To read the full article please click here.
Professor Panos Koutrakos‘ article – “Judicial Review in the EU’s Common Foreign and Security Policy”, opens the latest issue of International and Comparative Law Quarterly (67(1), 1-35).
The EU’s Common Foreign and Security Policy (CFSP) was conceived of as an area ill-suited for full judicial review by the Court of Justice of the European Union. The Lisbon Treaty confers on the Court limited jurisdiction which the recent case law has interpreted in broad terms. This article will place this case law in the broader constitutional setting of the EU legal order and will provide a critical analysis of its implications for both the EU’s and domestic courts. The analysis is structured on the basis of three main themes. The first is about the position of CFSP in the EU’s constitutional architecture: the article will analyse the constitutional ambivalence that characterizes this position and how it is conveyed by the provisions of the Treaty on the European Union and the Treaty on the Functioning of the European Union governing the Court’s jurisdiction. The second theme is about the recent case law, and the integrationist approach that the Court of Justice has adopted to the scope of its jurisdiction. The third theme is about national courts: the article will argue that recent case law has been too quick to dismiss them, and that primary law renders them an essential part of the judicial review system governing CFSP.
To access the article please click here.
The UKTF is an independent and non-partisan group of trade policy experts from various backgrounds – law, civil service, journalism, academia, civil society – committed to improving the quality of public debate about international trade and investment policy in the United Kingdom. George Pertetz QC and Tom Sebastian are on the steering committee.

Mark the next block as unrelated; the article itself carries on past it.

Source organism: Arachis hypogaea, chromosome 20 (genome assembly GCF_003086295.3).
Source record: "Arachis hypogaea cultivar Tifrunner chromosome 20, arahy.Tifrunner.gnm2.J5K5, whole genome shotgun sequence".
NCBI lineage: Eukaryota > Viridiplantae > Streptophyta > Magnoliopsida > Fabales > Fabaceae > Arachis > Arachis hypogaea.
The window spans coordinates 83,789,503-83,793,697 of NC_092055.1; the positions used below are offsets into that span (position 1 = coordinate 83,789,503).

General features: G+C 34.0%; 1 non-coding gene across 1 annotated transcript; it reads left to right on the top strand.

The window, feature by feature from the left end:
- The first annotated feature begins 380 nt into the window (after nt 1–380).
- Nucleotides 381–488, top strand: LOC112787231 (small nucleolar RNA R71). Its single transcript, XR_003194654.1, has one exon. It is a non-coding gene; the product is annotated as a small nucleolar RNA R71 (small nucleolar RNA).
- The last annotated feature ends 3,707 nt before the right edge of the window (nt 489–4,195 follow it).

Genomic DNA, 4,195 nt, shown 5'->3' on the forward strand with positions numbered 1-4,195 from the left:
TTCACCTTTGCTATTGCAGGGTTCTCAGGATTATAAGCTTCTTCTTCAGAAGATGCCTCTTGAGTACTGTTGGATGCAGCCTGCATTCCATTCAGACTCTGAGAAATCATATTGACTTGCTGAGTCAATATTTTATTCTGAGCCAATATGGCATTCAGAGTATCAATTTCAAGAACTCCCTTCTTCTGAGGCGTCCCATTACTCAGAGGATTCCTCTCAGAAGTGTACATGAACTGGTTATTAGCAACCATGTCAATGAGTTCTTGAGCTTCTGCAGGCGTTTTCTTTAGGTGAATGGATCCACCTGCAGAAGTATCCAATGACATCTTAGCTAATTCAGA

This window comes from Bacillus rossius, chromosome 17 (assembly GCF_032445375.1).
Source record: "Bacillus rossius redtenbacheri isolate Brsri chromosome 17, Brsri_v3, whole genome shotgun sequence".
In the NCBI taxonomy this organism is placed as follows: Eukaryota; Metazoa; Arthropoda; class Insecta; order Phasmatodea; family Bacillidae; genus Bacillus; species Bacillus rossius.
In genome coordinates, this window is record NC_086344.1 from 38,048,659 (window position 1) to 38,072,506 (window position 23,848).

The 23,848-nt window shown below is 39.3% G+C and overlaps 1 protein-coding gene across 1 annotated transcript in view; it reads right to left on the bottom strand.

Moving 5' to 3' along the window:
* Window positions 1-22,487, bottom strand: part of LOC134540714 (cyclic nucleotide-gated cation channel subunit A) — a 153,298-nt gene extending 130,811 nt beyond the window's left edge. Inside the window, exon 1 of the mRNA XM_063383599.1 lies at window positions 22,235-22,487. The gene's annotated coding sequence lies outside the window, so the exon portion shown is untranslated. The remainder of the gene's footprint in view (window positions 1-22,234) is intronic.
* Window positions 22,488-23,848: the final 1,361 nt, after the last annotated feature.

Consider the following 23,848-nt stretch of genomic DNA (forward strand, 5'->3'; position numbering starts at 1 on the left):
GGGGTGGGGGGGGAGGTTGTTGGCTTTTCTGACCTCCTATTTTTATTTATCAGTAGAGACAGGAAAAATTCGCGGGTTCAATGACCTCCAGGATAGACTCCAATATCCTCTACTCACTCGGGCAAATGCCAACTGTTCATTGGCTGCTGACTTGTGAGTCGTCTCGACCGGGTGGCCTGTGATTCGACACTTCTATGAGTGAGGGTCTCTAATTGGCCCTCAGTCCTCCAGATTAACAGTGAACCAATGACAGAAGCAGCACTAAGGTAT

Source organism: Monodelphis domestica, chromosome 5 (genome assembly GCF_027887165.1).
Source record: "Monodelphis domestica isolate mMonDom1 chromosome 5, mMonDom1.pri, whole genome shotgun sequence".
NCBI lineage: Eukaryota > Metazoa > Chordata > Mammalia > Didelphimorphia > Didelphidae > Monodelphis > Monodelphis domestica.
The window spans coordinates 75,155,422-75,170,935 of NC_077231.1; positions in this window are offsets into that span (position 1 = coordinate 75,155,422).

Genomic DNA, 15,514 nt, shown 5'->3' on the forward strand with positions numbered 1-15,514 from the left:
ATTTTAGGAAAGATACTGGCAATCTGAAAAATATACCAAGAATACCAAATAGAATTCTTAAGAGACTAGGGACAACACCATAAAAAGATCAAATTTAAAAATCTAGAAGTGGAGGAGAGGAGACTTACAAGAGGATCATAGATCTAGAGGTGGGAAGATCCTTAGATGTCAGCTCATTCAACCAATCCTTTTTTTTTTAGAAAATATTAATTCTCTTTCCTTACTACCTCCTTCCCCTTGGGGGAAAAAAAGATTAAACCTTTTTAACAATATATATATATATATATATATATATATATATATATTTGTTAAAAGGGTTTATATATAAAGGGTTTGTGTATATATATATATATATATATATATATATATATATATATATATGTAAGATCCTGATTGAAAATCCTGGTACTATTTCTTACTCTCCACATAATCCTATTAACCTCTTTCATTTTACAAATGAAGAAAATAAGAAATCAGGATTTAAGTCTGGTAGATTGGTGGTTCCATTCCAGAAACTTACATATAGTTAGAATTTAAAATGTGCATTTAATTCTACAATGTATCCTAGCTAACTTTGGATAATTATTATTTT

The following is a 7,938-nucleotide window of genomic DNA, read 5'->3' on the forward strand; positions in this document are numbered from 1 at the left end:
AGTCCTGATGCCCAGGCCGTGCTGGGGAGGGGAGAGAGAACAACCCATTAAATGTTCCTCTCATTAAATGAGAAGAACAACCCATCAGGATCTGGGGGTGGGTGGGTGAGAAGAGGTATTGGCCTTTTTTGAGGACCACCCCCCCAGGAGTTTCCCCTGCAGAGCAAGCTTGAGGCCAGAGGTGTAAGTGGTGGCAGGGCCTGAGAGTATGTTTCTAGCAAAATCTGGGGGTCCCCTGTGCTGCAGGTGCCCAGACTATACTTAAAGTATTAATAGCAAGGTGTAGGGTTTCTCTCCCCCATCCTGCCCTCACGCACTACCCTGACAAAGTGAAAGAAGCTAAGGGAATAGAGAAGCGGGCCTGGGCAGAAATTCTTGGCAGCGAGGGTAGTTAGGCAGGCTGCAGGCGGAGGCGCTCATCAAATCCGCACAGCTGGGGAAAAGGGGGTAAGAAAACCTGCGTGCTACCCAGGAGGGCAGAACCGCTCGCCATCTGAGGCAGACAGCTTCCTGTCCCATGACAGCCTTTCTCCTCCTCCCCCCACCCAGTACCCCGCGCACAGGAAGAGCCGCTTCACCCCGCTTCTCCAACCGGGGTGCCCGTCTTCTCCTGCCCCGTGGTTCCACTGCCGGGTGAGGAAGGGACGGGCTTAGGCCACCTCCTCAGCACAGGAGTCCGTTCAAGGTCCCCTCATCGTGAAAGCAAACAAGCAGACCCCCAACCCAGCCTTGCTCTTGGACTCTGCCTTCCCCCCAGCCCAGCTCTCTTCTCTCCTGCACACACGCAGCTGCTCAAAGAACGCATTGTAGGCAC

Speaking at GCR Live London, Kassie Smith QC of Monckton Chambers said there was a need for certainty about whether English judgments would still be enforceable in the rest of Europe once Brussels’ “Recast” rules, which ensure judgments between EU members states are recognised and enforced, fall away after Brexit. To read the full reportage by Hettie O’Brien, click here.
Public Procurement and Construction law specialist Michael Bowsher QC contributed to today’s article in The Times, written by Jonathan Ames which envisages that procurement law specialists will also be involved in the inquiry to the tragedy:
“Michael Bowsher, QC, of Monckton Chambers, acknowledges that discussion is speculative at present, but highlights several likely issues. The inquiry and lawyers involved in any subsequent legal action on behalf of residents will want to investigate the contractual arrangements for the tower’s management and whether there were any financial incentives for “key performance indicators”.
Subscribers to the Times can read the full article here.
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